Have you seen one of the latest fitness videos trending around the internet this week? It’s called Prancercise: Prancercise ®: The Art of Physical and Spiritual Excellence, from Joanna Rohrback, and it’s an aerobic workout inspired by horses. If you haven’t seen it, I encourage you to check it out.
You’ll probably think it’s goofy or crazy, you may think the creator is off her rocker, you may not even be able to get past a minute of watching, and you may even cringe at some of the outdated, possibly injury inducing techniques.
But, if you can get past all of that, Joanna actually has a lot she can teach you about building your job brand (or personal brand.) You see, Joanna actually created Prancercise almost two decades ago, but it’s only been recently that the internet has turned her into a pseudo-celebrity. And, while we’re all laughing, Joanna is laughing with us and loving the attention.
Here’s our top 5 lessons from Joanna and Prancercise:
1. Find What Inspires You/You Brand
“I must have heard a really good song I liked on the radio,” Rohrback said. “I started moving in a rhythmic way, using ankle weights. And it just evolved.” –quote from ‘Prancercise’ Creator on Her ‘Wacky’ Workout and Being Too Famous to Prancercise, Daily Beast, Winton Ross
Inspiration can come from anywhere. Once you identify the source of your company’s or your own inspiration, run with it and see where it takes you. It’s the journey, not the destination, right? You may need to go through several iterations before you get it right and your brand might need to evolve over time. Or in Joanna’s case, the right opportunity just had to present itself to revive Prancercise.
2. Embrace Your Brand
Yes, Joanna is laughing with us all, because she loves the workout routine she’s created and the philosophies she espouses around it. She doesn’t care if she’s thought of as a little goofy or wacky because she wouldn’t have herself any other way. It works for her. If your brand works for you, don’t try to fit other molds or be something you’re not.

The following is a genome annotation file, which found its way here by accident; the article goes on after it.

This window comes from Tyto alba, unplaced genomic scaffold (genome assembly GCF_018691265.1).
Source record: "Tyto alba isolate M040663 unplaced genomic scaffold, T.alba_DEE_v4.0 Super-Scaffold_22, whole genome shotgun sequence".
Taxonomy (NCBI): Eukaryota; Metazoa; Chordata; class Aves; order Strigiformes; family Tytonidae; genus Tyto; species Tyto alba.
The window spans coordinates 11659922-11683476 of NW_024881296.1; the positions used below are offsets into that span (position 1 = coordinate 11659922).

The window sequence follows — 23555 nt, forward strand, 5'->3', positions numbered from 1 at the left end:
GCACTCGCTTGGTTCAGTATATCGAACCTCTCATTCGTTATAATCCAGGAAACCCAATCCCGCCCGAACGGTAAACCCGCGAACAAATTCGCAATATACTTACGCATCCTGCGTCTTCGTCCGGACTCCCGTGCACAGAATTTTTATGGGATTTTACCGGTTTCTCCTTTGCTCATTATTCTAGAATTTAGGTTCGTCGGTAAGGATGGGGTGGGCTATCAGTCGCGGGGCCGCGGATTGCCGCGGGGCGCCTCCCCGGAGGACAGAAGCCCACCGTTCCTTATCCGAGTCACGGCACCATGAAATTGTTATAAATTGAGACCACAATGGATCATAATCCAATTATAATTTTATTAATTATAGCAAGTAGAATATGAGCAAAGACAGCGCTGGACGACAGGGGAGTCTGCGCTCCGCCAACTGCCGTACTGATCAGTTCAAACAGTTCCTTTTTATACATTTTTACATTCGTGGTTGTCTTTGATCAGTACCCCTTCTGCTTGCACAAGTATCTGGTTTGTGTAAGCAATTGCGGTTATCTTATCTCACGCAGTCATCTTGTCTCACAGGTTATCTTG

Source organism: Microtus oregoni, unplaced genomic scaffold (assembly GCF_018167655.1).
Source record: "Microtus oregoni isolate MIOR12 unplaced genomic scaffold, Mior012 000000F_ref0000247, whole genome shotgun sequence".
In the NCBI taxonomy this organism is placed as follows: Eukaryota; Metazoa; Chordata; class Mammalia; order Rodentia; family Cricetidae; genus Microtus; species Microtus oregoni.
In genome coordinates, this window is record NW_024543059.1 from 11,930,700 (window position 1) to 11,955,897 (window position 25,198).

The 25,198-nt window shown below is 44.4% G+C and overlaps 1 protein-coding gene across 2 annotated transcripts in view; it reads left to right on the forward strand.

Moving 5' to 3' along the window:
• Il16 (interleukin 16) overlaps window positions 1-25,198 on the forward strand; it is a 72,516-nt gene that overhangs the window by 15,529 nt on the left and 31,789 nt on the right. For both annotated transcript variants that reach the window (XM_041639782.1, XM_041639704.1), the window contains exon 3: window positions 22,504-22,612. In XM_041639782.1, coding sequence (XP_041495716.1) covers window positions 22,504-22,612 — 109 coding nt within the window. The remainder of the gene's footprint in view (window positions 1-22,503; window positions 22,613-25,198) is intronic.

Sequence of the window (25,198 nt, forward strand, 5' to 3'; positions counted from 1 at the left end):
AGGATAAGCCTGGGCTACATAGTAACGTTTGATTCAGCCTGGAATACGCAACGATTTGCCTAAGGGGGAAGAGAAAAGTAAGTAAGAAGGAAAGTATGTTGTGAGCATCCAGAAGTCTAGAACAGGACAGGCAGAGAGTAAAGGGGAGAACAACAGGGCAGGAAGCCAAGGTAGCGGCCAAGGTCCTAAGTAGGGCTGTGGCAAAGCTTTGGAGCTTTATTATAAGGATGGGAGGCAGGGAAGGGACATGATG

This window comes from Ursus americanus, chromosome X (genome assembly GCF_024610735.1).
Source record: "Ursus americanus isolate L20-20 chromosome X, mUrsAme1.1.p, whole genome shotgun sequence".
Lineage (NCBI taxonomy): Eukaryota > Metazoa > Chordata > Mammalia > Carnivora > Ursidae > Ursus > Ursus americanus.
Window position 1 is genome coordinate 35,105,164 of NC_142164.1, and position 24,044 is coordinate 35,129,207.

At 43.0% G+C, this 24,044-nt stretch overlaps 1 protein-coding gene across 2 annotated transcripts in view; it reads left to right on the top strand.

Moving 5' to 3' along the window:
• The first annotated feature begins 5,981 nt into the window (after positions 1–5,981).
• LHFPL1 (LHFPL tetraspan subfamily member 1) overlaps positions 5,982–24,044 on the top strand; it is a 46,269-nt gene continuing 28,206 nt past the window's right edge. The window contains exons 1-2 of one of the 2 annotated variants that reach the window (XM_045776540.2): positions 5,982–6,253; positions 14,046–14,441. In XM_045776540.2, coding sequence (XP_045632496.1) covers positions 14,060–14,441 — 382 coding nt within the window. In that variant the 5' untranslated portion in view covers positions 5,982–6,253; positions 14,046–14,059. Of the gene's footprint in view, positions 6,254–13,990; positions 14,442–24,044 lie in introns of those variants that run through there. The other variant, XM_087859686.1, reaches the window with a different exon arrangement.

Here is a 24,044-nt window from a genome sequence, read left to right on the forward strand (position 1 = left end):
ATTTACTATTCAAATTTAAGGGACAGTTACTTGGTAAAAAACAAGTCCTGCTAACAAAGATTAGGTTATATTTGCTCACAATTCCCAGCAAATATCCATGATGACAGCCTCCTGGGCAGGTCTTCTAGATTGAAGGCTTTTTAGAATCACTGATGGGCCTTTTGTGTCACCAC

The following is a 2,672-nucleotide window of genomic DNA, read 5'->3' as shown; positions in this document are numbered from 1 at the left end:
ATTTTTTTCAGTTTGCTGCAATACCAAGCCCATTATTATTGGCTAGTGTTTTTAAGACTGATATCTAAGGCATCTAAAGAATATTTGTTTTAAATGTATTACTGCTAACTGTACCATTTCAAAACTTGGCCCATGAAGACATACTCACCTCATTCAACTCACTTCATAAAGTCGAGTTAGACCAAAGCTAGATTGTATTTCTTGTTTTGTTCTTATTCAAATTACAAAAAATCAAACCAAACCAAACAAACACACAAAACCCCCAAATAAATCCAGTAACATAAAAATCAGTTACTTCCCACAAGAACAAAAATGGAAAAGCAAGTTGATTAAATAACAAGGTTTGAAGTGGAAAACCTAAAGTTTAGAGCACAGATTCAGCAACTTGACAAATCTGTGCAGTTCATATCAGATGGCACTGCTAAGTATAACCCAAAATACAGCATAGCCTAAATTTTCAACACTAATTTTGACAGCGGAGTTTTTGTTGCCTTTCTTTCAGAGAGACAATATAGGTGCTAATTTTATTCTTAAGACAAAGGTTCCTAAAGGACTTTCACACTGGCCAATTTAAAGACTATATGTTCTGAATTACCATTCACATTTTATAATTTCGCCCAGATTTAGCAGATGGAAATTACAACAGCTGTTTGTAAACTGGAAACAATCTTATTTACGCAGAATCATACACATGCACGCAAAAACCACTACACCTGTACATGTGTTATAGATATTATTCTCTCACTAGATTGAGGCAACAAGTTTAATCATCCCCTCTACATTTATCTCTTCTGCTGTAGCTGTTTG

You’re going to attract the wrong types of people if you’re sending out messages that don’t fit the core of who you/your company are. Additionally, job candidates are often turned off by getting excited about a company’s brand attraction only to not see it realized in the interview and feel duped. If your brand is wacky and goofy like Joanna, OCD and hyper, or innovative but relaxed, embrace it, because there will be others attracted to it too.
3. Don’t Keep it To Yourself
When Joanna starting exploring her new exercise routine she didn’t hide out in her home until it was perfected. Quite the contrary, she started prancercising everywhere she went, everyday, and it attracted attention!
Live your brand, share it with others, and embrace it. Don’t let it just sit on a piece of paper or a website.
To be authentic and attract the right talent or the right people, your brand needs to be identifiable and not just lip service. Your brand does nothing for you if it just sits on some marketing copy. Network, promote it on social media, espouse it in your everyday life—expose your world!
4. Don’t Give Up
If you feel strongly about your brand and you’re not getting traction, don’t lose hope. Keep exploring, try new things, and stay true to who you are and what you represent. Joanna encountered a condition that left her unable to Prancercise for over nine years, but she didn’t forget about it. She did everything she could to get back into form to share her passion. And, it paid off.
You might not have nine years to wait to bring talent in the door, but if you stay true to your brand, it will stay true to you and strengthen as time goes by because people will identify with the brand. Unlike many temporary fads and trends other companies might pursue to attract job seekers, your brand’s integrity will withstand the test of time to continue to attract talent to build your pipelines.
5. Have Fun
We can all tell Joanna is enjoying sharing her passion in her videos. So what if we laugh, she’s laughing and loving it. If you don’t like your brand, what you represent, and the talent you’re attracting—then take a good look at why you’re representing yourself in a way that doesn’t serve your job brand. If you’re going to embody your brand and ask others who join your team to, it better be a brand you enjoy representing. In the words of Joanna, “Get out there, and have some fun!”
What lessons did you learn from Joanna and Prancercise that apply to building your job brand?